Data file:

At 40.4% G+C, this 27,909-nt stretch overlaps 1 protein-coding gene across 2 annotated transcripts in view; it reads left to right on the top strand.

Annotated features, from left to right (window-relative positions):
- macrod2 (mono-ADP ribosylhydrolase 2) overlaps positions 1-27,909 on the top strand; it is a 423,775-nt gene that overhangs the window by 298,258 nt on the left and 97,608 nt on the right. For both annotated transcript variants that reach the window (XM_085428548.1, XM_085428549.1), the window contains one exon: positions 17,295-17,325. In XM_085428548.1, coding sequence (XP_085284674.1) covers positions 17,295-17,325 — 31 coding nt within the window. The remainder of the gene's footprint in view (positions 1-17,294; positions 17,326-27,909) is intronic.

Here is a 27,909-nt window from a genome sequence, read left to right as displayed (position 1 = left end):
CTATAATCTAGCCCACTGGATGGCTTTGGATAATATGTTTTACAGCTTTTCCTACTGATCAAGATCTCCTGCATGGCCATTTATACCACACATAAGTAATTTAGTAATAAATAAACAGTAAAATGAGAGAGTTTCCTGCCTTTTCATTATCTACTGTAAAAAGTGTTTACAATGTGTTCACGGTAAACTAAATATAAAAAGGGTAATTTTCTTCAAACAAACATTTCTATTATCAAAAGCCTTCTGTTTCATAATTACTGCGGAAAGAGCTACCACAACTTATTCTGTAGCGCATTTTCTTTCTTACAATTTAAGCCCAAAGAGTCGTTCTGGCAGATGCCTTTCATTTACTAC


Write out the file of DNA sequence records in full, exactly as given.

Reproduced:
At 40.4% G+C, this 27,909-nt stretch overlaps 1 protein-coding gene across 2 annotated transcripts in view; it reads left to right on the top strand.

Annotated features, from left to right (window-relative positions):
- macrod2 (mono-ADP ribosylhydrolase 2) overlaps positions 1-27,909 on the top strand; it is a 423,775-nt gene that overhangs the window by 298,258 nt on the left and 97,608 nt on the right. For both annotated transcript variants that reach the window (XM_085428548.1, XM_085428549.1), the window contains one exon: positions 17,295-17,325. In XM_085428548.1, coding sequence (XP_085284674.1) covers positions 17,295-17,325 — 31 coding nt within the window. The remainder of the gene's footprint in view (positions 1-17,294; positions 17,326-27,909) is intronic.

Here is a 27,909-nt window from a genome sequence, read left to right as displayed (position 1 = left end):
CTATAATCTAGCCCACTGGATGGCTTTGGATAATATGTTTTACAGCTTTTCCTACTGATCAAGATCTCCTGCATGGCCATTTATACCACACATAAGTAATTTAGTAATAAATAAACAGTAAAATGAGAGAGTTTCCTGCCTTTTCATTATCTACTGTAAAAAGTGTTTACAATGTGTTCACGGTAAACTAAATATAAAAAGGGTAATTTTCTTCAAACAAACATTTCTATTATCAAAAGCCTTCTGTTTCATAATTACTGCGGAAAGAGCTACCACAACTTATTCTGTAGCGCATTTTCTTTCTTACAATTTAAGCCCAAAGAGTCGTTCTGGCAGATGCCTTTCATTTACTAC